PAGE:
During the time between the I-140 petition submission and actual application, you must remain in the same or similar employment position, placing limits on promotions, transfers and, sometimes, salary increases. 

3rd step: you submit Form I-485

Once USCIS reaches the priority date for your Green Card class and country of birth, you’re ready to:

  • Submit Form I-485 (which is the actual application for your Green Card).
  • Provide the required supporting documentation.
  • Pay the $1070 filing fee.

Supporting documentation varies by person, depending on the country of birth, length of residence in the US, dependents, how long they’ve resided in the US, whether they have dependent and more. You can find a current list of supporting documents on the USCIS website.

You’ll also be subject to a USCIS interview at this stage of your application. Upon approval of your I-485, you’ll get a stamp in your passport; the actual Green Card arrives by mail. 

Understanding Green Card priority dates

You can only submit your I-485 application when USCIS calls your priority date for processing.

Depending on your country of birth and the priority level of your employment-based visa, the USCIS may not reach your priority date until years, or decades, after your I-140 submission.

This backlog happens when there are more applications for a visa category and preference level than available visas. Overloads are usual for countries with large populations because every country gets the same number of Green Cards per class and preference, no matter how many nationals they have.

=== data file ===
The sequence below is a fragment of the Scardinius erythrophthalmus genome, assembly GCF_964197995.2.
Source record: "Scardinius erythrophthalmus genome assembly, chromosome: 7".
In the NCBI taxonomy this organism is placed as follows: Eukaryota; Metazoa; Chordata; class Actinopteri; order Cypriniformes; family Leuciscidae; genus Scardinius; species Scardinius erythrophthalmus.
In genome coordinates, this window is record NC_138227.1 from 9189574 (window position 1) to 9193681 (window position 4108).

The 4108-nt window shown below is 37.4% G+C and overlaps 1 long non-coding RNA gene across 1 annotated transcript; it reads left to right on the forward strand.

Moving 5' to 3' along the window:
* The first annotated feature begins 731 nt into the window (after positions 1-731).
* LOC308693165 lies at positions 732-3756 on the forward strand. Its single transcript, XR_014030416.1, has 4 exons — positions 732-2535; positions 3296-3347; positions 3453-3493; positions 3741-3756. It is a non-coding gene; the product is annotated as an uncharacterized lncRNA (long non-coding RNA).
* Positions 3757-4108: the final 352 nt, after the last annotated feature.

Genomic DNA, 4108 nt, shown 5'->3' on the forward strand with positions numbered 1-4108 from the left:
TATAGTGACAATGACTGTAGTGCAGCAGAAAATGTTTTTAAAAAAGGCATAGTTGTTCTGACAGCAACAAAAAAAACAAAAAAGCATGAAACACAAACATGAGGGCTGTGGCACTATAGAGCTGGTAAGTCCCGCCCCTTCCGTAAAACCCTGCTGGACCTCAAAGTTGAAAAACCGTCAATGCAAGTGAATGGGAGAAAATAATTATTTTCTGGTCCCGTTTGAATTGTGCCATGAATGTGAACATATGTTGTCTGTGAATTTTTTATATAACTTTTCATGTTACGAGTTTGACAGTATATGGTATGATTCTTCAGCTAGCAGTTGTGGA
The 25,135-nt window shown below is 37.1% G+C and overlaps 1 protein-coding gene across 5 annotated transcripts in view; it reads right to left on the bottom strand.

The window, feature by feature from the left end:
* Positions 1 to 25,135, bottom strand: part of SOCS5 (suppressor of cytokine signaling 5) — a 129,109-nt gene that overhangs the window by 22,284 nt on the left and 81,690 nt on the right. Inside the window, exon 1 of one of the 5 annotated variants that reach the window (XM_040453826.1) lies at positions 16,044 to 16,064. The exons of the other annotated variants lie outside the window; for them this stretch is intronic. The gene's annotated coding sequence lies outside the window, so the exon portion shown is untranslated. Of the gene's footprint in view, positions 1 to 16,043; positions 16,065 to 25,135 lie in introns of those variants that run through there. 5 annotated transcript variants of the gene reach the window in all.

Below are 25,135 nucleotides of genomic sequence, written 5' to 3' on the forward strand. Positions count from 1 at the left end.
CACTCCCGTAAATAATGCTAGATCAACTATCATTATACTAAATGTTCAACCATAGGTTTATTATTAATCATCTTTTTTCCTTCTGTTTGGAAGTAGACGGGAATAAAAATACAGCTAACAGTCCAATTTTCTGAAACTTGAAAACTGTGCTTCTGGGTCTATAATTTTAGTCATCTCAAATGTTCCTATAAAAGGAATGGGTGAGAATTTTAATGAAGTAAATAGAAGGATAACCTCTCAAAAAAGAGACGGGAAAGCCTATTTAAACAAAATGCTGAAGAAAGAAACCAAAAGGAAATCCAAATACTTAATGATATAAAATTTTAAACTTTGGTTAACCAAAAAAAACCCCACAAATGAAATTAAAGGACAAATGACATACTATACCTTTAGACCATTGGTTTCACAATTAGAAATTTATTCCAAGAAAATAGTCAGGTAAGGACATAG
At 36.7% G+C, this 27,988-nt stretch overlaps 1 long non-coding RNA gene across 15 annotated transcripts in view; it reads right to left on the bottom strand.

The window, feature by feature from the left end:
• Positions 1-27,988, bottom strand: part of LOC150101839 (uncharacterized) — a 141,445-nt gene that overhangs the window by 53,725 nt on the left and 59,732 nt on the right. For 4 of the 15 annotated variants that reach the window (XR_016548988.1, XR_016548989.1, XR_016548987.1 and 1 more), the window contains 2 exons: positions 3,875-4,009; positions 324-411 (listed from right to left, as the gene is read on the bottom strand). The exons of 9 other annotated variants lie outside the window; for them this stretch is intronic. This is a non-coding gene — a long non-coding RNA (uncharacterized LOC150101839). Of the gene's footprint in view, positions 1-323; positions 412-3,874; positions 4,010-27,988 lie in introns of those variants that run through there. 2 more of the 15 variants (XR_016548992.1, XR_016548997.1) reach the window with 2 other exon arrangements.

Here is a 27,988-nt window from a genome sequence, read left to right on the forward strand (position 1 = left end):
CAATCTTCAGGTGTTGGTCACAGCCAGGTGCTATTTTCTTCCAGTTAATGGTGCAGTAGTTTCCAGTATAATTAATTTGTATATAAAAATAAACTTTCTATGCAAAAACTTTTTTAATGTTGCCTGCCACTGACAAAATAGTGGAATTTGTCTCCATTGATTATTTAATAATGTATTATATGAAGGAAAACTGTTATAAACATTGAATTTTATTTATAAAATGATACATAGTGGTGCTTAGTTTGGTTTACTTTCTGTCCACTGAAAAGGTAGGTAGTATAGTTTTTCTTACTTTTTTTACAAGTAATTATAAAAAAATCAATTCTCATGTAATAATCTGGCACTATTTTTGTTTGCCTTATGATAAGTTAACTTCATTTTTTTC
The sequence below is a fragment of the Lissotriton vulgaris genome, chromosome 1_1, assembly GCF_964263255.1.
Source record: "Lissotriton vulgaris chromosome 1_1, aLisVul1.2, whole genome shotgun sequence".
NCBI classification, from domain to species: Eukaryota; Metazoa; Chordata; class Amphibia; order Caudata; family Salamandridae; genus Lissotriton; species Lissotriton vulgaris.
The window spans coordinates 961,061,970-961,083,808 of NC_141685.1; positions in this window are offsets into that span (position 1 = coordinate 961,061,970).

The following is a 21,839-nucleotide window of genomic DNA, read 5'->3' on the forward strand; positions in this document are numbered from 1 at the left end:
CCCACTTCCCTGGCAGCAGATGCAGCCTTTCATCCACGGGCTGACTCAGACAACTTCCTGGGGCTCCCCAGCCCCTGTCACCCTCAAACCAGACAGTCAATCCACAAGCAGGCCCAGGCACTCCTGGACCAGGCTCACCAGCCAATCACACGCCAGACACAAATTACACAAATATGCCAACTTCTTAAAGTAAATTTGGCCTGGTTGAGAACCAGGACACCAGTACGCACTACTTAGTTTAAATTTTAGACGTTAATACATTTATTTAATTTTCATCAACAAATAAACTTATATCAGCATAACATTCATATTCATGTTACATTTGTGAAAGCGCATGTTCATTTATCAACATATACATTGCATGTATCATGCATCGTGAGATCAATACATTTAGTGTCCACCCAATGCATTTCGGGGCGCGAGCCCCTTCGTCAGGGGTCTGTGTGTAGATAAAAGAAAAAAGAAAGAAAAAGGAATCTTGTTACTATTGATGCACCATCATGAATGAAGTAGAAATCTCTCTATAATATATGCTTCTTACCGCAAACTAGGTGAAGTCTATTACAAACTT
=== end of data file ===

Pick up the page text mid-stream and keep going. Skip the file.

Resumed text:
While waiting, you can check the monthly updates on which priority dates USCIS is processing for employment visa categories here

What if your H-1B visa expires before Green Card approval?

What happens when your H1-B will expire before your priority date arrives? Will you need to leave the country?

This is the biggest concern for internationals working on their H-1B visa, especially those from countries where priority dates typically extend 10 years into the past (signifying a long wait before they can even submit their Green Card application).

There are a few ways this can go:

  • You’ve already applied for your Green Card (meaning you’ve filed your I-485, Adjustment of Status). You can remain in the US and even let your H-1B lapse while you wait. But, if you want to continue working after H-1B expiration, you’ll need an Employment Authorisation Document (EAD). You’ll also need special permission to travel outside the country.
  • Your I-140 petition was accepted, but you haven’t applied for your Green Card only because you haven’t reached your priority date. You can extend your H-1B status past the 6-year maximum. You’ll need to apply for these extensions and ensure you remain in-status until you can apply for permanent residency.
  • Your I-140 petition hasn’t yet been accepted, but it was filed before you entered the sixth year of work on your H-1B visa. While the delay in filing pushes your priority date further away, it’s possible to apply for an H-1B extension while you wait for your I-140 to be accepted. Continue with H-1B extensions while waiting for your priority date.